Concerns that schools may struggle to put mass testing facilities in place before reopening their doors in just over a week’s time have increased fears that they could become a vector of transmission.
The worry that schools could help to rapidly spread infections had been eased by a study that suggests children aged under 15 are about half as likely as adults to catch and spread the coronavirus.
Researchers in Iceland monitored every child and adult in the country who had been quarantined after possible exposure to the virus. Using contact tracing and genetic sequencing to identify links between outbreak clusters, the study of 40,000 people found that children “can and do get infected and transmit to others, but they do both less frequently than adults”, according to a spokesperson for the experts.
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The analysis - by teams from Iceland’s Directorate of Health and Reykjavik-based firm deCODE genetics - is “one in a recent flurry of large-scale studies that support the conclusion that infected adults pose a greater danger to children than kids do to adults”, says National Geographic.
A study published this week in the BMJ also raised hopes that schools will sidestep mass transmission, finding that “in-person learning increases teachers’ exposure”, but “teachers and school staff are not at higher risk of hospital admission or death from Covid-19 compared with other workers”.
Researchers compared data from Australia, Norway, Switzerland, Italy and Germany, where schools have remained open for longer periods during the pandemic, and discovered that “school closures had no discernible effect on SARS-CoV-2 transmission”.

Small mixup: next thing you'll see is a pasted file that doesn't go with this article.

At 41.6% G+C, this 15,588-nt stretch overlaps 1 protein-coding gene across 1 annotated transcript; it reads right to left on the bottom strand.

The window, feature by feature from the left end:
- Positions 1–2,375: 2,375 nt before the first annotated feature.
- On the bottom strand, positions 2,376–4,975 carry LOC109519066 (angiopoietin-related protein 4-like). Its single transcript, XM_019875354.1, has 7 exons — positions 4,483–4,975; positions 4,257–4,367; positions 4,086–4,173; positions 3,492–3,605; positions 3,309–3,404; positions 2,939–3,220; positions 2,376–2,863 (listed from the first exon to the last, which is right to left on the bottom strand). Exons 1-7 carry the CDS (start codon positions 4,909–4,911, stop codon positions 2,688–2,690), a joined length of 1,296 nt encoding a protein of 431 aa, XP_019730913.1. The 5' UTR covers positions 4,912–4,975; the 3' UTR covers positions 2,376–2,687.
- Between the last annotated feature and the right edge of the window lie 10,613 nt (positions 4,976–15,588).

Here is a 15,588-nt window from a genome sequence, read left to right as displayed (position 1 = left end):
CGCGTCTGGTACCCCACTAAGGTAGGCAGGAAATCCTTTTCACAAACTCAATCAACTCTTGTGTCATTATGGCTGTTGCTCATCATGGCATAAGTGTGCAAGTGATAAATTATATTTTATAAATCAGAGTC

“In the absence of strong evidence for benefits of school closures, the precautionary principle would be to keep schools open to prevent catastrophic harms to children,” the study added.
Writing on The Conversation, Andrew Lee, reader in global public health at the University of Sheffield, and Sunil Bhopal, lecturer in paediatrics at Newcastle University, argue that “school closures reduce educational opportunities for children”, while “investigations from Norway and other countries found no or very little transmission within schools”.
The evidence collected on infections within schools suggest they “can be made relatively safe with appropriate infection control measures such as face coverings, physical distancing, good hygiene and ventilation”, the pair say.
While school closures “might reduce overall community infections by a small amount”, they add, “they should only really be implemented as a last resort as part of wider pandemic control measures and should not be undertaken lightly”.
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